Smoking during pregnancy is associated with wheeze and asthma in preschool children, a new study has found.
The conditions also occured where the child was not exposed to maternal smoking in late pregnancy or after birth.
The study, led by Dr Åsa Neuman of Karolinska Institutet in Stockholm, reviewed data on 21,600 children, including 735 who were exposed to maternal smoking only during pregnancy.
"Epidemiological evidence suggests that exposure to maternal smoking during fetal and early life increases the risk of childhood wheezing and asthma, but earlier studies were not able to differentiate the effects of prenatal and postnatal exposure," said Dr Neuman.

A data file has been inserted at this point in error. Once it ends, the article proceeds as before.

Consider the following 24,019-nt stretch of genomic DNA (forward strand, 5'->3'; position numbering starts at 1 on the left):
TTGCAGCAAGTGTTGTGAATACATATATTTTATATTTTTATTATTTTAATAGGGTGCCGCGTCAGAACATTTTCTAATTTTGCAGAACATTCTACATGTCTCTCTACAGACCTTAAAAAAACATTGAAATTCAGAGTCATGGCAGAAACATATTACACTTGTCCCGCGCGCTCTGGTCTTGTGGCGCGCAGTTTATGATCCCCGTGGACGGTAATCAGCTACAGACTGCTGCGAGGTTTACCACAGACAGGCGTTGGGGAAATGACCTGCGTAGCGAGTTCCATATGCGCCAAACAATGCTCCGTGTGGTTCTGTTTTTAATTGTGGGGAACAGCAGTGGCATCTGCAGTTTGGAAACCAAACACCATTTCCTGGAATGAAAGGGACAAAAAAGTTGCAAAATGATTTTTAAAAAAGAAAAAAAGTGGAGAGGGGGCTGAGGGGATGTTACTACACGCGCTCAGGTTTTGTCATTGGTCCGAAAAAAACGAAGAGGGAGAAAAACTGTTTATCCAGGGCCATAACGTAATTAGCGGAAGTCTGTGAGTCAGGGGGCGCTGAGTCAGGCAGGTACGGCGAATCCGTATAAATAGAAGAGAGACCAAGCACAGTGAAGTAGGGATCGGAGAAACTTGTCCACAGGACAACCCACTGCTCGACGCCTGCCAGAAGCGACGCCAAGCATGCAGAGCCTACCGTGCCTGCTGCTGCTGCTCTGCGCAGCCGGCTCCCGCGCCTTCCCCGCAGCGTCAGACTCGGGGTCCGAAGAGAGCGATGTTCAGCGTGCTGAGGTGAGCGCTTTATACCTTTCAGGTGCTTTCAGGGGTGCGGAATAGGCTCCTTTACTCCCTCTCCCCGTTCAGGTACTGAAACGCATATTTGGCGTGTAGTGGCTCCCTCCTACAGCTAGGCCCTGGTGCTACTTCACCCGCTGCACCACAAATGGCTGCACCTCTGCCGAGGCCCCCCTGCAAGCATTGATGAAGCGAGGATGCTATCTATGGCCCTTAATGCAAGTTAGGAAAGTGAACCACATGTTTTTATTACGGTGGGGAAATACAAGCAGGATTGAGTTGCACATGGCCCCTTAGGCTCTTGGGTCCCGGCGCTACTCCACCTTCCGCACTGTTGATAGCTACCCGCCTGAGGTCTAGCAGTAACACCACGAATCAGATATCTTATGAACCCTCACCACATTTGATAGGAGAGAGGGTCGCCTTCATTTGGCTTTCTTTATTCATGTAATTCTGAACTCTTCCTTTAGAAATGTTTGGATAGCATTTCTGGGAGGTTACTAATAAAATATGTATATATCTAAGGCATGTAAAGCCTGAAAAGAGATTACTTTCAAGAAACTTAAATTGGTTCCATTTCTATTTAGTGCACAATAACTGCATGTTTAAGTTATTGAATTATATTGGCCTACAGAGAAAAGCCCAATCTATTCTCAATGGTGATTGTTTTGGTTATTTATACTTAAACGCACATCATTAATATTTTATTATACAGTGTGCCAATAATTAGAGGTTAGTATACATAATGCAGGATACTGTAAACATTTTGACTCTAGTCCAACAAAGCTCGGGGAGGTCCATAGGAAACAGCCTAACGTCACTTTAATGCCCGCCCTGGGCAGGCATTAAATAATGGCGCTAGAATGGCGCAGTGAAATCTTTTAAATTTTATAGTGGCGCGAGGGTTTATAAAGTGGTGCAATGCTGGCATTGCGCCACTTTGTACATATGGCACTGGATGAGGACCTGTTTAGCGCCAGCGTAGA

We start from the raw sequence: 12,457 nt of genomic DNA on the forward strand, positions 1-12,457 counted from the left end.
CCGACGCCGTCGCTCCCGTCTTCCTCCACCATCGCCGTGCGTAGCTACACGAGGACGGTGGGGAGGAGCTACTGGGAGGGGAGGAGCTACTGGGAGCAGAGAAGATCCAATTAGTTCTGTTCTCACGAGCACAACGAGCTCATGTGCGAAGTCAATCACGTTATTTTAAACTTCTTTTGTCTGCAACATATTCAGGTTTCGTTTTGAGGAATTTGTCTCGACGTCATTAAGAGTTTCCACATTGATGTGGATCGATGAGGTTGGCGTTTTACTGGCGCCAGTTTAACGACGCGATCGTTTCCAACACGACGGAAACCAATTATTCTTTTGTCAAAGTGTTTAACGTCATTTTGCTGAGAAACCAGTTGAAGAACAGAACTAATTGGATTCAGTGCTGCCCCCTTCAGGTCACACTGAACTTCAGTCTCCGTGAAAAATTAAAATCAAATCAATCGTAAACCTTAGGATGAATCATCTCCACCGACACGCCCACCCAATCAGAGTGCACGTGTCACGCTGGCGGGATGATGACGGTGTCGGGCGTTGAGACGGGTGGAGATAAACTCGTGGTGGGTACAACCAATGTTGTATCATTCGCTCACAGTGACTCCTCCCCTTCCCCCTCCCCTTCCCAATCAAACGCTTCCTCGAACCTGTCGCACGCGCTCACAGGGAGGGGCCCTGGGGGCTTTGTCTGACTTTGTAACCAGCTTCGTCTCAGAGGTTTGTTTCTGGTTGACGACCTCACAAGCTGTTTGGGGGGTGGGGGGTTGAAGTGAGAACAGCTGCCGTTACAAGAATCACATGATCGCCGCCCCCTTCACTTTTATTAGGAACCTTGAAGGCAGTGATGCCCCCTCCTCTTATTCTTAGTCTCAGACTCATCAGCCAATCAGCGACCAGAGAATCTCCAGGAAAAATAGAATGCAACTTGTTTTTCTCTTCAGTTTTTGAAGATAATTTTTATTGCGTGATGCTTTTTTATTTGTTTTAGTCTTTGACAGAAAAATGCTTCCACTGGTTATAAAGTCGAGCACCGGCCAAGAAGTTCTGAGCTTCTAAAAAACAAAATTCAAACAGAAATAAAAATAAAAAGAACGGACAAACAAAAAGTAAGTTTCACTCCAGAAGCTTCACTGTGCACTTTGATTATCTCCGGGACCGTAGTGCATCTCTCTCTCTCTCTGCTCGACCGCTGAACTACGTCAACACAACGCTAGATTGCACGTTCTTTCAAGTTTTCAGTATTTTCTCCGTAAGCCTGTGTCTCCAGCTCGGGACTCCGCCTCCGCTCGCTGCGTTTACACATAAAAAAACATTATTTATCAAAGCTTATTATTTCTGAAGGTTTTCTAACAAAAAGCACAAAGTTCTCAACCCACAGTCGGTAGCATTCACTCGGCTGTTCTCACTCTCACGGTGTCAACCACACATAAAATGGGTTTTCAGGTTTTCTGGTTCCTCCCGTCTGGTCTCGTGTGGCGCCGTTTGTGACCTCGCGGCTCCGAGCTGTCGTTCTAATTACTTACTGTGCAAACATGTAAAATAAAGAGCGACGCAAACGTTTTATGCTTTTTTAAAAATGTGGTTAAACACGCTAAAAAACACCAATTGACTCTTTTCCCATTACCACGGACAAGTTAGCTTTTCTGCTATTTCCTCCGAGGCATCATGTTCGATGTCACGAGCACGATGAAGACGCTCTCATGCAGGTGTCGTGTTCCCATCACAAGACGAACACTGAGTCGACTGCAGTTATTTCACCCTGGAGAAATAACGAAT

The study adjusted the data for sex, parental education, parental asthma, birth weight and siblings, and found that maternal smoking only during pregnancy was associated with increased risks for wheeze and asthma between the ages of four and six.
"These children were at increased risk for wheeze and asthma at preschool age. Furthermore, the likelihood of developing wheeze and asthma increased in a significant dose-response pattern in relation to maternal cigarette consumption during the first trimester," he added.
"These results indicate that the harmful effects of maternal smoking on the fetal respiratory system begin early in pregnancy, perhaps before the woman is even aware that she is pregnant," Dr Neuman said.
"Teens and young women should be encouraged to quit smoking before getting pregnant," Dr Neuman said.
The findings are published online in the American Thoracic Society's American Journal of Respiratory and Critical Care Medicine.